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This chapter ought to have been annexed to the 36th chapter, or immediately to have followed it, for the writing of Jeremiah’s prophecies we read of there. It was eighteen years before this time that the prophet thus spake to Baruch upon the writing of those prophecies which, as we read there, brought both Jeremiah and Baruch into a great deal of danger, which probably gave Baruch the occasion of the complaint we shall read of, Jeremiah 45:3.
Jeremiah had in his former discourses revealed the will of God concerning nations, here he revealeth it as to Baruch his secretary or clerk, upon which account some compare him to Paul writing to Philemon as well as to churches.
Upon Baruch’s reading the prophecies after he had wrote them from the mouth of Jeremiah, both he and Jeremiah were sent for before the princes, and advised to hide themselves, as we read, Jeremiah 36:15,Jeremiah 36:19. This probably disturbed Baruch, and made him lament his condition in such-like expressions, of which the prophet had heard, probably by revelation from God.
What great things Baruch was seeking is not expressed, and impossible to be determined with any certainty; they could not be honour or riches, the time of Jehoiakim’s reign was no time for any pious rational man to expect any thing of that nature; he might expect to have been a prophet, as Elisha was, who first was but a servant to Elijah. Or at least he might expect rest and protection, when others met with disturbance. But it may be the meaning is no more than, Dost thou expect what none meeteth with, or is like to meet with who feareth God? Never think of it.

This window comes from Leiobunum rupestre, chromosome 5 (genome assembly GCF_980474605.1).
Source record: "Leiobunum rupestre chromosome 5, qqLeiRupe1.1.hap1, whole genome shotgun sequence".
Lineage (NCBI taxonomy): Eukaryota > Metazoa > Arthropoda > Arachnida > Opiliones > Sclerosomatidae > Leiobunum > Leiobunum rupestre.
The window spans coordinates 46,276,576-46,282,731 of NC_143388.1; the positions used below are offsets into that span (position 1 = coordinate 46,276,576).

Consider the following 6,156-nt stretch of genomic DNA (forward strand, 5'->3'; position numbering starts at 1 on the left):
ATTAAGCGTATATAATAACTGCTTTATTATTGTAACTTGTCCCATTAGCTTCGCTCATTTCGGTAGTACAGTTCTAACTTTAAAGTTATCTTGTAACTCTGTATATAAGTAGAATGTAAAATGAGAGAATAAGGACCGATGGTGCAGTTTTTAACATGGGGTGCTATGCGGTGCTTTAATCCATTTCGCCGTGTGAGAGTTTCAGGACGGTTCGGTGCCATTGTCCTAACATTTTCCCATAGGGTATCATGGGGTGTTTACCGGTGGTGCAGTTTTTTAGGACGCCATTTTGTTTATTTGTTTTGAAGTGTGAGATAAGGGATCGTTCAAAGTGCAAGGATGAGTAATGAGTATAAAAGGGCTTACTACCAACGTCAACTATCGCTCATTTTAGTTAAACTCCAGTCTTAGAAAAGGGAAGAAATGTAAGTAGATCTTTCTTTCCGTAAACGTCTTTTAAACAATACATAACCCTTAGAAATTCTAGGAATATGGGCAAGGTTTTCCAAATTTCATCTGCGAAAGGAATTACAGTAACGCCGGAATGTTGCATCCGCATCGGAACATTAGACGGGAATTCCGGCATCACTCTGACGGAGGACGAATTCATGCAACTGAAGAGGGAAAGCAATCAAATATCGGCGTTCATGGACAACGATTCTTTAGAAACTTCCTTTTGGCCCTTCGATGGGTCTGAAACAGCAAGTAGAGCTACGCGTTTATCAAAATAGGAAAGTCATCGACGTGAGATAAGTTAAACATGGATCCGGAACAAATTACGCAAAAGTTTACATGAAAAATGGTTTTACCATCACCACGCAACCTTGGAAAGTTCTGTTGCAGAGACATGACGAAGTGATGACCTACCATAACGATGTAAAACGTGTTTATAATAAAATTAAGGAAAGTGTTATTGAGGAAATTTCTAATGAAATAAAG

I will bring evil upon all flesh; I am bringing calamities and misery upon the whole nation wherein thou livest.
But thy life will I give unto thee for a prey in all places whither thou goest; I will preserve thy life, that is all thou art to expect, and thou shalt live to see the time that thou wilt judge that a great booty, that thou shalt have lent thee, whithersoever the wind of my providence shall happen to drive thee. This message of God to Baruch teacheth us that God expects from his people a spirit suited to his dispensations, and that they should keep their spirits low in a time of public judgments, not making to themselves any great promises of freedom from their share in the public calamities of that nation or kingdom in which they are; but contenting themselves with such allowances as God proportioneth to them at such a time without discontent or murmuring, and blessing God for any marks of gracious providence which he in such times will please to set upon them, being thankful for them and satisfied with them.
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Poole, Matthew, "Commentary on Jeremiah 45". Poole's English Annotations on the Holy Bible. https://studylight.org/
the First Week of Advent